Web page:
I haven’t felt much like blogging lately, because I have been very, very busy watching Dancing With the Stars and eating an entire pan of brownies because my children all REFUSED THEM, I am the mother of aliens. However, just so you all don’t think I have gone comatose with sugar (actually, come to think of it, it’s touch and go), I thought I’d post my final column for Capital Parent here. This was for their May edition but was never published because the paper folded. Enjoy!)
Not too long ago, our 11 year old son came to us and asked if he could start watching The Big Bang Theory. “Everyone else watches it,” he said – a parent’s least favourite words, along with “I didn’t do it” and “it was like that when I found it.” As further evidence on his side of the courtroom, he had a book of Big Bang posters he’d bought at the school’s Scholastic fair – “Even Scholastic thinks it’s safe for kids, Mom.”
Now, my husband and I, we enjoy television. We even watch it often with our kids, as family time. There’s reality shows like Masterchef Junior (which has us casting a side eye at the children, wondering why it is that they aren’t preparing us salmon en croute on a daily basis.) There’s silly sitcoms on Disney Junior like Good Luck Charlie that make us all laugh (Amy Duncan is the ba-bam!). There’s more complex fare on Netflix that leads to talk about morals and science around the dinner table, like Star Trek: The Next Generation and Avatar: The Last Airbender (apparently the colon in the title is a harbinger of smartitude).
But The Big Bang Theory is decidedly a Grown Up Show. Awkward post-puberty social interactions between girls and guys are the basic premise. Sure, he’ll be learning a bit about dark matter, the NASA space program, and obscure superheroes – you know, the essential basics – but there are also a lot of mature situations that would be hard to explain.
I mean, it’s not on at 8 p.m. for nothing. We might have to have some tough parenting talks about… coitus. It’s funny how watching some superhero pound on an intergalactic bad guy with your kids feels much less uncomfortable than watching two young people share an intimate emotional moment – especially when, in real life, I can pass teens kissing in the mall without a second glance, but would consider taking my kid to a bar fight to be out of the question.
I have a pretty romantic, rose-coloured idea of what TV was like when I was a kid. Eight o’clock shows meant solid family fare like Happy Days or Family Ties. If I went and put my jammies on and brushed my teeth, I might be allowed to stay up for Charlie’s Angels or The A-Team. It all seemed so innocent, so charming.
But looking back, I think a lot of things just went over my naive little head. I never once thought the jiggly jumpsuits on Charlie’s Angels were too risque; rather, I just thought they’d look great on my Barbies. I was a regular watcher of Three’s Company, but didn’t actually understand that Jack was playing gay until years later, when I read an article about it in a magazine – I just thought that Chrissy was funny. And practically every single episode of The Facts of Life qualified as a Very Special Episode, but my takeaway from seasons of devoted watching was basically that I’d never be as cool as Jo. I started thinking that things might not be as different “these days” as I thought.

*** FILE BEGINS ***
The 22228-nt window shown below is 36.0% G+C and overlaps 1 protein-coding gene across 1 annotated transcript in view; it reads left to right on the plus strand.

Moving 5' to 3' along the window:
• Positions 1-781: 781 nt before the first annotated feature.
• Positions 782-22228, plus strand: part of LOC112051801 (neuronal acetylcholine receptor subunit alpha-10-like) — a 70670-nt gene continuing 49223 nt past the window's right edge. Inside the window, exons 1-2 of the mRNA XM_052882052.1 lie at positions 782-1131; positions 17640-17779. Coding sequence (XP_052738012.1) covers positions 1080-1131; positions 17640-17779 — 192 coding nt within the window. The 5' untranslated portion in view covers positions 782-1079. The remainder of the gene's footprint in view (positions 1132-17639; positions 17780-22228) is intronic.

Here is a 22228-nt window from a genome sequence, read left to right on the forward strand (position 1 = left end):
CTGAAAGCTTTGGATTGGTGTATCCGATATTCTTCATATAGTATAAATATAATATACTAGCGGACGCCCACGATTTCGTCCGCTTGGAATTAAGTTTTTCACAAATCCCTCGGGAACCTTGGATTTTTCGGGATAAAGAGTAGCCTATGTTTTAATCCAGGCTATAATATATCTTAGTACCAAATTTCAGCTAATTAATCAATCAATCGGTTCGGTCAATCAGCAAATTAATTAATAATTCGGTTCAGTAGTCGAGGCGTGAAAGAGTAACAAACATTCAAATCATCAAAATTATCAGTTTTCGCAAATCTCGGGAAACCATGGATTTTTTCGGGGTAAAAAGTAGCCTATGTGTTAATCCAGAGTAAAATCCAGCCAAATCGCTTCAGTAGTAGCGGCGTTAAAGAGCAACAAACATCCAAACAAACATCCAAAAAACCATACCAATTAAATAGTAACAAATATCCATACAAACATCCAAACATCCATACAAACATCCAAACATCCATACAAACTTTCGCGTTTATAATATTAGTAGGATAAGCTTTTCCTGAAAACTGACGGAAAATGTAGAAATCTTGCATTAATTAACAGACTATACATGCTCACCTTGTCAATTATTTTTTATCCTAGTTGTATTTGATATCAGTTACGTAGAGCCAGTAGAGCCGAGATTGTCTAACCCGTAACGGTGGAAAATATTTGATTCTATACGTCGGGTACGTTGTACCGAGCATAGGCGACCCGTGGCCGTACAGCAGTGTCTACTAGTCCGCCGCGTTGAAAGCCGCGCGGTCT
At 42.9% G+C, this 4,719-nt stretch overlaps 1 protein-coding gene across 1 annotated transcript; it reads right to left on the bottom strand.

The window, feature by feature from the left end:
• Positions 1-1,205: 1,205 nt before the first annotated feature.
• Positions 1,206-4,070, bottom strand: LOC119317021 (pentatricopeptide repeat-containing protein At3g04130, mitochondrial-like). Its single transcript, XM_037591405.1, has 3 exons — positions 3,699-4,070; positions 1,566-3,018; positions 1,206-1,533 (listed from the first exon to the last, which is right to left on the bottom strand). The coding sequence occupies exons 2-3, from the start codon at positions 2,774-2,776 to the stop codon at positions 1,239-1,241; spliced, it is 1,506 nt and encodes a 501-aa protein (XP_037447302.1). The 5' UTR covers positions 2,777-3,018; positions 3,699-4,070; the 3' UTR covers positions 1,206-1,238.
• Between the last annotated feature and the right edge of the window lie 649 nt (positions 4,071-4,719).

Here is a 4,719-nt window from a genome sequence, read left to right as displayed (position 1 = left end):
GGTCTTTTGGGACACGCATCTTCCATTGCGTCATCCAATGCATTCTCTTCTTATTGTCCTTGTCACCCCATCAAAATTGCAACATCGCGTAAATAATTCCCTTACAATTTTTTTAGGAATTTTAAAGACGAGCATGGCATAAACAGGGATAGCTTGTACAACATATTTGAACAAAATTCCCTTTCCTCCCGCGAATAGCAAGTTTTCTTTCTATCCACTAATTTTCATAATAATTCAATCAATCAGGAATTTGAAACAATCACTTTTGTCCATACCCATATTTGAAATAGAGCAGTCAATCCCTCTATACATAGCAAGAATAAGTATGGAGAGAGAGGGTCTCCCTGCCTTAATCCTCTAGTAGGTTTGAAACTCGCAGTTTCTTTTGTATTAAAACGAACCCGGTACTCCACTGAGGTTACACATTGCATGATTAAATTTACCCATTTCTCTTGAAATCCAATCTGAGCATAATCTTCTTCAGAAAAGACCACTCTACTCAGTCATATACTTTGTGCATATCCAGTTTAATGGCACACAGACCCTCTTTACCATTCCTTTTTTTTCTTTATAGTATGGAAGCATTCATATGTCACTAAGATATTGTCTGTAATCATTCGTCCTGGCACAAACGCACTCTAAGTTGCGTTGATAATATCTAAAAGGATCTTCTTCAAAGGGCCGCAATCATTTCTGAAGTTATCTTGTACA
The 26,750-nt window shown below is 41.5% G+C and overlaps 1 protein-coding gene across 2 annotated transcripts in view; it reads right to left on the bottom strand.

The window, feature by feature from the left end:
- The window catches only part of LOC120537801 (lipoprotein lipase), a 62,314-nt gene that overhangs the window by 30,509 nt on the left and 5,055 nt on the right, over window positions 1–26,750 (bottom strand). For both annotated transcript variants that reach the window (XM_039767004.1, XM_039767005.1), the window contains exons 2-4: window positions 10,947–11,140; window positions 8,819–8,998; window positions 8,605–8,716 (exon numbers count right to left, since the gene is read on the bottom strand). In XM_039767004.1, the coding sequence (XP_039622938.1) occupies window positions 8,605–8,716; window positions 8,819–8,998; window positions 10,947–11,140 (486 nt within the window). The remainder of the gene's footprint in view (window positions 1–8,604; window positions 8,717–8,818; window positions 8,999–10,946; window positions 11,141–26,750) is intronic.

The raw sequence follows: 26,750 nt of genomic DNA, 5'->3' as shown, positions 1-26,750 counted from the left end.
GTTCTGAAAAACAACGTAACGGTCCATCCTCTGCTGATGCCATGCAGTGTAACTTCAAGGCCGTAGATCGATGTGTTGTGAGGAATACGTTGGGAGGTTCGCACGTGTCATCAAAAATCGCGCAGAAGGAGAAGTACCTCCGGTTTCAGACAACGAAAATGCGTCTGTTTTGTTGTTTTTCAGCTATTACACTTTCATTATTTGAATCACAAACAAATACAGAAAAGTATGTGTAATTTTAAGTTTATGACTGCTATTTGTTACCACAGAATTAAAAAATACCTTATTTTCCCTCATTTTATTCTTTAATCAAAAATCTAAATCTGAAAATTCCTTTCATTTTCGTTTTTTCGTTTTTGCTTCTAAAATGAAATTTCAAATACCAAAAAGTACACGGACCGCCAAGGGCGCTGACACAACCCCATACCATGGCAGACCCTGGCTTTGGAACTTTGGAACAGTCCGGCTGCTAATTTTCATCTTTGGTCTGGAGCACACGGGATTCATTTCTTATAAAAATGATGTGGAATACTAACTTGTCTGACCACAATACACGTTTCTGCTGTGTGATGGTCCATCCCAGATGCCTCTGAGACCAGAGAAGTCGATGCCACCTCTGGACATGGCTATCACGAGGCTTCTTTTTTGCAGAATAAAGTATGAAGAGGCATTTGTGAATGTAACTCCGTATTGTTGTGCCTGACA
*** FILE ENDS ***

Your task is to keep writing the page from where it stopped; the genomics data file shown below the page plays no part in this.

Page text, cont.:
So I caved in to the peer-pressure-by-proxy and let him start watching it — on a trial basis at first, although that slippery slope soon slid right into a regular gig. We gingerly kept an eye on him during the whole show to gage his reactions, ready to jump in with a primer on human relations if need be – or alternately, to hide under a blanket singing “LA LA LA” at the top of our lungs to avoid the shared mother-son bonding moment of seeing Wolowitz in his underwear.
But here’s the weird thing: it turned out to be not so bad. In fact, maybe kind of a good thing. There was sex stuff, which was yes, uncomfortable at times, but led to a lot of teachable moments. I wasn’t exactly looking forward to having “the talk” with my kids, but I did it, and then I realized that it’s not just a one-time thing – it’s a whole series of discussions, a whole encyclopedia set of learning to navigate this wild world of living among people. There’s romance but there’s also the complex interworkings of friendships, of work relationships, of the minefield of being an adult child – all things they don’t cover on Masterchef. And when we’re talking about Sheldon and Leonard and Penny, it seems a lot less threatening than getting personal – we can talk about things in the abstract that I hope will prepare him for experiences that are right around the corner.
Now our 10 year old daughter, newly obsessed with Warblers videos on YouTube, wants to watch Glee on Netflix. Teen pregnancy, fake pregnancy, crumbling marriages, crushes on teachers… maybe not quite yet. Soon, though – and I’ll be ready.